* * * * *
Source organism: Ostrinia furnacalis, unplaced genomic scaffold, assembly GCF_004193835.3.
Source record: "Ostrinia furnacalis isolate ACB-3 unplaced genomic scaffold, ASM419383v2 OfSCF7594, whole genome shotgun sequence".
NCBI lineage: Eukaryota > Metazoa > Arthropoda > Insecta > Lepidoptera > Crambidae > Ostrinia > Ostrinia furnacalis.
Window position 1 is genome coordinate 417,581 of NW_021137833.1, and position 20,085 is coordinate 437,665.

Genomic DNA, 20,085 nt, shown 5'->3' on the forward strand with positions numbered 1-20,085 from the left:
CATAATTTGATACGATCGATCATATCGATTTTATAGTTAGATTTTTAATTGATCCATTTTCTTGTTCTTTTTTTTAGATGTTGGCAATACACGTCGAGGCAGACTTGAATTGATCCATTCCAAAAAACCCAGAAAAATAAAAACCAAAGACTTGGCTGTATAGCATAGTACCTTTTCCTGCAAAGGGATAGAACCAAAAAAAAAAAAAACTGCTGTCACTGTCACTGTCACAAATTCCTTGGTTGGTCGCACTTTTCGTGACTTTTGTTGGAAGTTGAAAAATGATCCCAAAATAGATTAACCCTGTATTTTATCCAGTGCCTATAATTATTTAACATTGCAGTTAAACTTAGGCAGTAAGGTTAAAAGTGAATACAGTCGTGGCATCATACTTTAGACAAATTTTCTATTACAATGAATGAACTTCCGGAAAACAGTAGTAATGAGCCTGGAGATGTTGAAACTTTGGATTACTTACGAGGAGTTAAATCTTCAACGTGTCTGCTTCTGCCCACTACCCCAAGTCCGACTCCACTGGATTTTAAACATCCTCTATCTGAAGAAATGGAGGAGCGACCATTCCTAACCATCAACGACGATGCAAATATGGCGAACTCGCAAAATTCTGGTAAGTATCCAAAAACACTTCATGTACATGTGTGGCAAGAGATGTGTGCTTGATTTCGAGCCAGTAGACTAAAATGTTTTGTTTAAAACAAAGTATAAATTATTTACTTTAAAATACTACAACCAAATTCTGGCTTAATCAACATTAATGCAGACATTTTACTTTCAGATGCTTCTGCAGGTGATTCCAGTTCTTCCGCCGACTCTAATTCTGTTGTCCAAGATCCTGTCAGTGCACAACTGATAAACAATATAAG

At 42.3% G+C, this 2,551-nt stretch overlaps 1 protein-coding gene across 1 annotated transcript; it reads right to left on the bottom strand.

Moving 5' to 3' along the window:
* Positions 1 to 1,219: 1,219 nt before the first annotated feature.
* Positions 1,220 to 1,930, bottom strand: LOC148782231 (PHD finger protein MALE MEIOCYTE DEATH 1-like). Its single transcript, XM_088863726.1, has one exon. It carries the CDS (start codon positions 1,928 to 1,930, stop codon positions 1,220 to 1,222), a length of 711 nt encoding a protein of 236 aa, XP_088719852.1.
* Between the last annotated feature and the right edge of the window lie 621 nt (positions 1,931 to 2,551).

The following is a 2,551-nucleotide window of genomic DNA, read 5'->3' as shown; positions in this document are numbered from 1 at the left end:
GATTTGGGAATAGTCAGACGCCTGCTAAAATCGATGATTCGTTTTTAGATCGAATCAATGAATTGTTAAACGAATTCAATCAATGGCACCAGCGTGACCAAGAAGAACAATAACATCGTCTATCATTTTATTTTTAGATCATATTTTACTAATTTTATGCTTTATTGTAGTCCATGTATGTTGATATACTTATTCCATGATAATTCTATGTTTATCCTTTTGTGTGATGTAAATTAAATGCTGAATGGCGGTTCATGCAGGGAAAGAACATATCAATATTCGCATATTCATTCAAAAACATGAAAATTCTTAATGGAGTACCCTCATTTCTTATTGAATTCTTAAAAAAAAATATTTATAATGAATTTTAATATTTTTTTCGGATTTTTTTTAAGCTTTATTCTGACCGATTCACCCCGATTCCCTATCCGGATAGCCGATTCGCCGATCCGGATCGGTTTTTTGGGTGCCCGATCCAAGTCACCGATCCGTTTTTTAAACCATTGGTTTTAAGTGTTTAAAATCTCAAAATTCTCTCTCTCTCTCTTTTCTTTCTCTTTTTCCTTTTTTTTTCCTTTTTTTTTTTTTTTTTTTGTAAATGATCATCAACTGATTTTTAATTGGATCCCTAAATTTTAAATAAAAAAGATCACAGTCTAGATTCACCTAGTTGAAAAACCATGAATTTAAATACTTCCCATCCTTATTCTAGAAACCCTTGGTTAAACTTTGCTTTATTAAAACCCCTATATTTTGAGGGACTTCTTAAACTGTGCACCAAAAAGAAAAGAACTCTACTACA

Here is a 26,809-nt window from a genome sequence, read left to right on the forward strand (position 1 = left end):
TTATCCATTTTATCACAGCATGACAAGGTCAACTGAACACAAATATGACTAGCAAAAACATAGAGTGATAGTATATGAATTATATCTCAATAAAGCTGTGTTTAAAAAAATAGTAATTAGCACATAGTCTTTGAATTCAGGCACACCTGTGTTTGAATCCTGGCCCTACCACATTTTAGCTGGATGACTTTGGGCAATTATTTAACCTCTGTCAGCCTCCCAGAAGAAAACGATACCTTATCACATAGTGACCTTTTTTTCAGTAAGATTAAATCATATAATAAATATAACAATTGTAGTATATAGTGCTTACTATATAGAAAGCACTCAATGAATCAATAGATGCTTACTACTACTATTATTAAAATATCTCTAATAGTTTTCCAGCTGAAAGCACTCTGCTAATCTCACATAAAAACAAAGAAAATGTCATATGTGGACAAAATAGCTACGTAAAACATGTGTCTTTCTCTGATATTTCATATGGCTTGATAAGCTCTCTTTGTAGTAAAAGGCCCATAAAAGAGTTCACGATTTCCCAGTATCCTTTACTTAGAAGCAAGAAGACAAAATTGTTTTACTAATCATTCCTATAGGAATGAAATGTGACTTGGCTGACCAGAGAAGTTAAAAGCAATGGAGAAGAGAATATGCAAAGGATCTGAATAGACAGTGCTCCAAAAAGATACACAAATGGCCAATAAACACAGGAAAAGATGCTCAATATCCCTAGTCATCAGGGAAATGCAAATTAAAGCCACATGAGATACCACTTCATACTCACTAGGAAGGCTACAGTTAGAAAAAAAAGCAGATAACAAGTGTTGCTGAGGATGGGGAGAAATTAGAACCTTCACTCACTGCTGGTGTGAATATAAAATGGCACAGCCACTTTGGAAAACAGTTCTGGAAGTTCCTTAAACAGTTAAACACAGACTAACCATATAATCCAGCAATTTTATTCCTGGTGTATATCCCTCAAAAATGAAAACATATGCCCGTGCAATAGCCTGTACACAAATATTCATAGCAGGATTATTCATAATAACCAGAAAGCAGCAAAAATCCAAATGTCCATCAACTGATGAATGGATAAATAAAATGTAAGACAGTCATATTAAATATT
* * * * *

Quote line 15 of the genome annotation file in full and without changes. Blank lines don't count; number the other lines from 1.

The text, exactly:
TTATCCATTTTATCACAGCATGACAAGGTCAACTGAACACAAATATGACTAGCAAAAACATAGAGTGATAGTATATGAATTATATCTCAATAAAGCTGTGTTTAAAAAAATAGTAATTAGCACATAGTCTTTGAATTCAGGCACACCTGTGTTTGAATCCTGGCCCTACCACATTTTAGCTGGATGACTTTGGGCAATTATTTAACCTCTGTCAGCCTCCCAGAAGAAAACGATACCTTATCACATAGTGACCTTTTTTTCAGTAAGATTAAATCATATAATAAATATAACAATTGTAGTATATAGTGCTTACTATATAGAAAGCACTCAATGAATCAATAGATGCTTACTACTACTATTATTAAAATATCTCTAATAGTTTTCCAGCTGAAAGCACTCTGCTAATCTCACATAAAAACAAAGAAAATGTCATATGTGGACAAAATAGCTACGTAAAACATGTGTCTTTCTCTGATATTTCATATGGCTTGATAAGCTCTCTTTGTAGTAAAAGGCCCATAAAAGAGTTCACGATTTCCCAGTATCCTTTACTTAGAAGCAAGAAGACAAAATTGTTTTACTAATCATTCCTATAGGAATGAAATGTGACTTGGCTGACCAGAGAAGTTAAAAGCAATGGAGAAGAGAATATGCAAAGGATCTGAATAGACAGTGCTCCAAAAAGATACACAAATGGCCAATAAACACAGGAAAAGATGCTCAATATCCCTAGTCATCAGGGAAATGCAAATTAAAGCCACATGAGATACCACTTCATACTCACTAGGAAGGCTACAGTTAGAAAAAAAAGCAGATAACAAGTGTTGCTGAGGATGGGGAGAAATTAGAACCTTCACTCACTGCTGGTGTGAATATAAAATGGCACAGCCACTTTGGAAAACAGTTCTGGAAGTTCCTTAAACAGTTAAACACAGACTAACCATATAATCCAGCAATTTTATTCCTGGTGTATATCCCTCAAAAATGAAAACATATGCCCGTGCAATAGCCTGTACACAAATATTCATAGCAGGATTATTCATAATAACCAGAAAGCAGCAAAAATCCAAATGTCCATCAACTGATGAATGGATAAATAAAATGTAAGACAGTCATATTAAATATT